Even though the Alameda Architectural Preservation Society has yet to put out a comment letter about this pivotal project, in the past they have encouraged a huge increase in housing at Alameda Point and petitioning the Navy to lift the housing cap at Alameda Point. As an aside, I wonder if there’s something wonky going down internally at AAPS. Under the helm of Chris Buckley it always appeared that AAPS was on top of these issues particularly when it came down to sacrificing one part of Alameda to preserve a more important part of Alameda. There’s no current comment letter about this from AAPS which is odd and notable, but AAPS did manage to update their website to add their support letter for Carmen Reid/AAPS’s nomination to the Historic Resources Commission in light of recent PRA releases which report that AAPS reps were “duped” about the McKay nomination:

So maybe there’s some internal battle for control within AAPS, I dunno, but if there is I’m here for the drama around that.


May 12, 2022

“Fine, let them sue us”

Filed under: Alameda — Tags: — Lauren Do @ 6:02 am

As we get closer to the date when the Housing Element draft will need to be submitted to the Housing and Community Development (HCD) Department and as rumors start grinding through the community about this or the other thing the bad information that gets passed around about what Alameda has to do or what it doesn’t have to do is reaching a fevered pitch. At the Planning Board meeting on Monday there was a clear lack of understanding about what this whole process is and is not. Add to that the absolute kookiness that lives in the comments on the City’s Facebook page and it’s super clear that a lot of people have a lot of bad information about this process but yet speak with the absolute certainty and confidence of someone who thinks they do know a lot about what the City should be doing in this Housing Element.

I went back and pulled video out from a February 2021 meeting about the Housing Element which featured someone from HCD. It’s really important to listen closely to what the HCD representative says because these are the folks who will be determining if Alameda Housing Element is compliant or not. Because at the last City Council meeting this is what Tony Daysog, one of our elected officials said about the process and about compliance:

I think we can meet our Housing Element HCD obligations working within Article 26 of our city charter. I think there’s a lot of other things that are of concern to me with what we’re talking about in the Housing Element but, to me, the most vital thing is is how we are undermining something that the voters of Alameda just recently reaffirmed and that is reaffirming Article 26 and the limitations that we have on density. We figured out how to work around those limitations you know I mean our side we didn’t we didn’t embrace those workarounds but if it was enough to to get us through the first housing element process several years ago I think it’s it’s good enough to get us through this one.

If the State of California, if the HCD wants to sue us on whatever grounds fine let them sue us.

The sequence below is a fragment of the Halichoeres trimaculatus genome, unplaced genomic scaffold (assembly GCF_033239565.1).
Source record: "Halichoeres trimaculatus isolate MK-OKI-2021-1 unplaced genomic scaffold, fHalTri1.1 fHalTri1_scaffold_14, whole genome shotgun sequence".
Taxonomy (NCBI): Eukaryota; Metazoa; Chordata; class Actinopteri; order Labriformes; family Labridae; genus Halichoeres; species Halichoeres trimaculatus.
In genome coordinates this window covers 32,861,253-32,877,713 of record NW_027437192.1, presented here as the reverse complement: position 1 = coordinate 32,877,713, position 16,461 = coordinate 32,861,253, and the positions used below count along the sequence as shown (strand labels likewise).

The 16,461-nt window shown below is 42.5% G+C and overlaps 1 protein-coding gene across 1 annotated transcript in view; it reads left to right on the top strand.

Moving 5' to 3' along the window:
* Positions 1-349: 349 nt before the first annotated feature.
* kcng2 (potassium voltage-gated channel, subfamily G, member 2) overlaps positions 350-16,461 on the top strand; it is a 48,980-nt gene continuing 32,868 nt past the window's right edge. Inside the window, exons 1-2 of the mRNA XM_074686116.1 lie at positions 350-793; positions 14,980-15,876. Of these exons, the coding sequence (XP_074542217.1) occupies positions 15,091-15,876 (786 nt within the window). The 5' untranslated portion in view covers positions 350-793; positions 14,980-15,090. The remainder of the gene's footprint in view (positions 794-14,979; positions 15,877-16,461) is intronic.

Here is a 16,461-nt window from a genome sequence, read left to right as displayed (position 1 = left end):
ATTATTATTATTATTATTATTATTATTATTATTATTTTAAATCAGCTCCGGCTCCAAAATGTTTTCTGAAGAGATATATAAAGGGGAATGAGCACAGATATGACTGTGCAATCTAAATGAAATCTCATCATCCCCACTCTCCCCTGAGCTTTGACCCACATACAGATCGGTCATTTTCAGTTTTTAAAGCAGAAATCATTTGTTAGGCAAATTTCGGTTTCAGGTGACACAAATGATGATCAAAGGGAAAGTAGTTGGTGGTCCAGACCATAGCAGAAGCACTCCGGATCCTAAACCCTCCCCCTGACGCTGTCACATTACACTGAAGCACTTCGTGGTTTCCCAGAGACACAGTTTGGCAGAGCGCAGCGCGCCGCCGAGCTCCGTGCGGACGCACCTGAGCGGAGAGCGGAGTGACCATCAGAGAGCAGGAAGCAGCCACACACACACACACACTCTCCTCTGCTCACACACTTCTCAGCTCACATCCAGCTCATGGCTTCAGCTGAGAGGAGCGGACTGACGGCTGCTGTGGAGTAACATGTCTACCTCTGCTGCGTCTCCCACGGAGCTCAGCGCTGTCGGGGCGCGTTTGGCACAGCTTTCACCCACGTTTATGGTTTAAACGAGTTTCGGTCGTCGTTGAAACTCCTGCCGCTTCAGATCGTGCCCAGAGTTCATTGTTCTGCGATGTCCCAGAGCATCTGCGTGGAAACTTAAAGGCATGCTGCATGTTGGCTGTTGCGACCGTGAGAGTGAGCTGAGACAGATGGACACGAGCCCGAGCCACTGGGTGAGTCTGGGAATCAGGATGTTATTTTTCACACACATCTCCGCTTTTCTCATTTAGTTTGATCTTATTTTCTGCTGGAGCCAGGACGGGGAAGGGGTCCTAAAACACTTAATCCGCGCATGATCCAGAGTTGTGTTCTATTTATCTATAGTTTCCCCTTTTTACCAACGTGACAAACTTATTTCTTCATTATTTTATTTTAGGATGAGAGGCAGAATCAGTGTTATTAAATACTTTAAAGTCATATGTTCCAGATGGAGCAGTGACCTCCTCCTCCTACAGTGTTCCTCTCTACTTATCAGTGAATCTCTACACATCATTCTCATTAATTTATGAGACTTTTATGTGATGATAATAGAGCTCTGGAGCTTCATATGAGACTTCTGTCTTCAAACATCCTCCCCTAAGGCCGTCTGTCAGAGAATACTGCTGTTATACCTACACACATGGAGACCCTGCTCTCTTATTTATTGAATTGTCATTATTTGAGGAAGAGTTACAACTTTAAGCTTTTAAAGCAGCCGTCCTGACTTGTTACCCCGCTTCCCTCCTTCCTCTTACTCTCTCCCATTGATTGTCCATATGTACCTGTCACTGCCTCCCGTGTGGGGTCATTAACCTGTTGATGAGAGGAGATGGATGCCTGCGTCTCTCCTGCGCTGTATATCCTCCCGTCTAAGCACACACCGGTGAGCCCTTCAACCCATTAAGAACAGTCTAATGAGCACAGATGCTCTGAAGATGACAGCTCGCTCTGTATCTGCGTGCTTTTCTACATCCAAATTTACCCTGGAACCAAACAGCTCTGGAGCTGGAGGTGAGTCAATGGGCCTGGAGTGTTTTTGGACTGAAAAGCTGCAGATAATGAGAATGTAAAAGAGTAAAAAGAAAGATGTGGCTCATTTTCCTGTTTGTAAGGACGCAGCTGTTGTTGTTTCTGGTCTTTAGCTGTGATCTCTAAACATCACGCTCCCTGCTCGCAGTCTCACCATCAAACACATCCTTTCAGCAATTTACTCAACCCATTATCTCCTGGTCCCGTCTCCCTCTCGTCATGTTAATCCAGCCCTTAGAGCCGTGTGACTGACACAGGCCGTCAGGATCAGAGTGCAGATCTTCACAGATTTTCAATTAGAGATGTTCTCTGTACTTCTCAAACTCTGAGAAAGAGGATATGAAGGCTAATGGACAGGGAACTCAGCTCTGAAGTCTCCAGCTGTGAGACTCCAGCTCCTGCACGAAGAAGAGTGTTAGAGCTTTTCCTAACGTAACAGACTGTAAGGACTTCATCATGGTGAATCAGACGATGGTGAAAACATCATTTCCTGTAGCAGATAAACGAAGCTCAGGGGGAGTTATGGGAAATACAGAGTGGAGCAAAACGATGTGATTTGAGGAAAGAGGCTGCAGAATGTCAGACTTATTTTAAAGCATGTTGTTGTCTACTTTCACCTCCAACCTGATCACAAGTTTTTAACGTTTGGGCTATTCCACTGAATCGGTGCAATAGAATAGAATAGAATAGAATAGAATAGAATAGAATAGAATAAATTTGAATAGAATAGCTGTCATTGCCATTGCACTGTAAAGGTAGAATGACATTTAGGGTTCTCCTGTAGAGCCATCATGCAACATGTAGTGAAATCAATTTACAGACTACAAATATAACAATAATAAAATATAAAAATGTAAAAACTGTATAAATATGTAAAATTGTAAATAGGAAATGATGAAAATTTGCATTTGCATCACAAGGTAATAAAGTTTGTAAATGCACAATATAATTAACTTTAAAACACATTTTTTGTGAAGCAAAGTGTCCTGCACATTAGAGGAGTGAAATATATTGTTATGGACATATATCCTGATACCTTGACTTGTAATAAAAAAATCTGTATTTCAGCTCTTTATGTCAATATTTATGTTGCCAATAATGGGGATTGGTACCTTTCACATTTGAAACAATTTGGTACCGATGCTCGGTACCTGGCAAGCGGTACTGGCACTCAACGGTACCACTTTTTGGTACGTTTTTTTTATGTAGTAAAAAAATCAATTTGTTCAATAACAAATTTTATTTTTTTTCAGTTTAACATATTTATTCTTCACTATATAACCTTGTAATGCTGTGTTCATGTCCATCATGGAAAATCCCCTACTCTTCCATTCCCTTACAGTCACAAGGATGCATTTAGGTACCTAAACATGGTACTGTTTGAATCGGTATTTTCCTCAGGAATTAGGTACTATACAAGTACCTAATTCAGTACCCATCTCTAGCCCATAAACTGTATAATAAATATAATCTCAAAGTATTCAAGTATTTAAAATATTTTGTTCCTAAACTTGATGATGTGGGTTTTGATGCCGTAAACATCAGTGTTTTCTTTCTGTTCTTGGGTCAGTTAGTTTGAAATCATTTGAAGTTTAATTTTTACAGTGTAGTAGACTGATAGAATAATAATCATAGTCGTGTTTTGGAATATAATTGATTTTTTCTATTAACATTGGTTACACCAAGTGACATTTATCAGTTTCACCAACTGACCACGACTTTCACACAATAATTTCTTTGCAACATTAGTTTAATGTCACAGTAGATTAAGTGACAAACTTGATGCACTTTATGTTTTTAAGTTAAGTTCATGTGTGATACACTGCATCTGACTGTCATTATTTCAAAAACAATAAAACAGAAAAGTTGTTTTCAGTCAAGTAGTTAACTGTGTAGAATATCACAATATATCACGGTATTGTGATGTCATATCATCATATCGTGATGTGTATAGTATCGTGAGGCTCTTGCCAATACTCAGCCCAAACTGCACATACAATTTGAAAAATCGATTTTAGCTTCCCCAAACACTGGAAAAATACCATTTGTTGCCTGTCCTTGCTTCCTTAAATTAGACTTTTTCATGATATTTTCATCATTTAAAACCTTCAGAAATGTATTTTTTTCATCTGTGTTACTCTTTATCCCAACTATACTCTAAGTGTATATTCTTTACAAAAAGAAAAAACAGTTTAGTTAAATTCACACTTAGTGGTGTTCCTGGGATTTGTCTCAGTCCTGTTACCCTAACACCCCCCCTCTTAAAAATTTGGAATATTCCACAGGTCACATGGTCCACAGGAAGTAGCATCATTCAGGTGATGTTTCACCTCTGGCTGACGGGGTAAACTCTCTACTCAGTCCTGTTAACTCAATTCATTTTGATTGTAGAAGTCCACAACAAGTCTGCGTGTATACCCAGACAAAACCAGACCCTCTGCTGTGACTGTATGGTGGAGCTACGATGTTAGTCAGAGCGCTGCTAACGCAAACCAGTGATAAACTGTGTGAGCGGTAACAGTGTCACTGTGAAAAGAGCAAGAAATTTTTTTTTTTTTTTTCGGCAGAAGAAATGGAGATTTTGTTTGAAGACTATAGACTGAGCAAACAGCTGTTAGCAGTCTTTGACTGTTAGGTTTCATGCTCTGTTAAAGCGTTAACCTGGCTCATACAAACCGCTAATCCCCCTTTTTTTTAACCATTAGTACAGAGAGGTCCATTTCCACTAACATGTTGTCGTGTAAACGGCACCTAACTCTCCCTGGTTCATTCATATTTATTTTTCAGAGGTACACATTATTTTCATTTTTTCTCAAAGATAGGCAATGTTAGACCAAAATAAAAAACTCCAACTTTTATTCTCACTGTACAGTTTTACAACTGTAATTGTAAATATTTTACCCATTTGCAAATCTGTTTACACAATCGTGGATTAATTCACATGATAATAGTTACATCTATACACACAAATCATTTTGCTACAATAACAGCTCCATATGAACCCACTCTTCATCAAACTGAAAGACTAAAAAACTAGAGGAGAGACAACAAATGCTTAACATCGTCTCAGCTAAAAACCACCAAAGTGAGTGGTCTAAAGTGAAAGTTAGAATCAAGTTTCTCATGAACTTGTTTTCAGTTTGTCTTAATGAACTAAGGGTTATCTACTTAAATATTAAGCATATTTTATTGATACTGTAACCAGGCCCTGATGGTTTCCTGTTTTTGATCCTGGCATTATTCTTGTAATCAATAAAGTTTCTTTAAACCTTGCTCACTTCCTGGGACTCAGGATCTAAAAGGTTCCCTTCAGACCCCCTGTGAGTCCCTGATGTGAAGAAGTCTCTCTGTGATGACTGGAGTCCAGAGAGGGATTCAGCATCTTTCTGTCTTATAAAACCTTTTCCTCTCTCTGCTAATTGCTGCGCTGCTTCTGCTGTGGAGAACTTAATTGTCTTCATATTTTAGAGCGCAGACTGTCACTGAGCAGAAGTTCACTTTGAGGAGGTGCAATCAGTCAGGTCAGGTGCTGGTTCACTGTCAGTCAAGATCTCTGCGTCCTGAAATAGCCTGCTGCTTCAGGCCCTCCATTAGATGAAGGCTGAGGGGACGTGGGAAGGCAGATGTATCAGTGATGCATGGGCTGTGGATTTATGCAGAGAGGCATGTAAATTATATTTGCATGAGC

But I’ll point out that it’s not just that the City exposes itself to liability from the State and/or HCD if the Housing Element is not certified. ANYONE can sue. And there are six cities in California that are already on the receiving end of a lawsuit from an organization associated with the California Association of Realtors because their Housing Elements are not certified:


May 3, 2022

Housing needs

Filed under: Alameda — Tags: — Lauren Do @ 6:03 am

The long list of consent items doesn’t give me hope that the City Council will get to the regular agenda items but maybe because they were continued from the last meeting there will be some urgency behind actually hearing the items. The first big one is the scattered sites housing in the Big Whites neighborhood to be used for housing homeless individuals and/or families. Recall the last time this came before the City Council it was kicked back to have “listening sessions” and eventually the non profit who was tapped to run the program pulled out because they were concerned about the safety of their client based on the strong sentiments expressed by existing Big Whites neighbors. There was a whole thing on Alameda Peeps about this with questionable framing from the original poster.

Now Village of Love which has run other Alameda Point based homeless services is stepping up to take over this program as well and has many glowing letters from non profits and faith leaders around Alameda. As we’ve seen in recent counts of our homeless population, Alameda’s homeless folks are older and Blacker than the general Alameda population. Add to that a large percentage of those folks being veterans and one would think that all those people falling over themselves to designate McKay Avenue as a historic to “honor” the service of former military they would want to help veterans who are currently alive and suffering. But alas.


April 25, 2022

What about us?

Filed under: Alameda — Tags: — Lauren Do @ 6:05 am

I know I should be continuing my review of the Housing Element but I got waylaid by the public correspondence on said Housing Element. Like this letter which cautioned that more homes in residential neighborhoods would force this elderly couple to move. If this logic didn’t make sense to you, it doesn’t make sense to me either.

When questioned by City Staff why more homes would make her and other neighbors more likely to move, the writer pulled out all of the NIMBY talking points:

Or people are planning to move because the median home value in Alameda is $1.39 million and most of these people probably bought their homes for, like, less than $500K and are looking to cash out. But sure, it’s because there might potentially be “other housing regulations not presently allowed.”


April 22, 2022

No limit ADU

Filed under: Alameda — Tags: — Lauren Do @ 6:02 am

The Housing Element item was bumped from Tuesday’s City Council meeting because, as usual, the agenda was overly ambitious and the City Council talks too much. The item is scheduled for action on May 3 so look for that if you’re interested in the Housing Element discussion.

I found absolutely fascinating in the correspondence packet that I wanted to devote special attention to. It’s an email from AAPS saying that they had retained Meyers Nave, a law firm which handles a lot of government-y type clients. Specifically this part:

This is Page 4 of the AAPS letter, SDBL is short hand for State Density Bonus Law. Emphasis on the “law” part.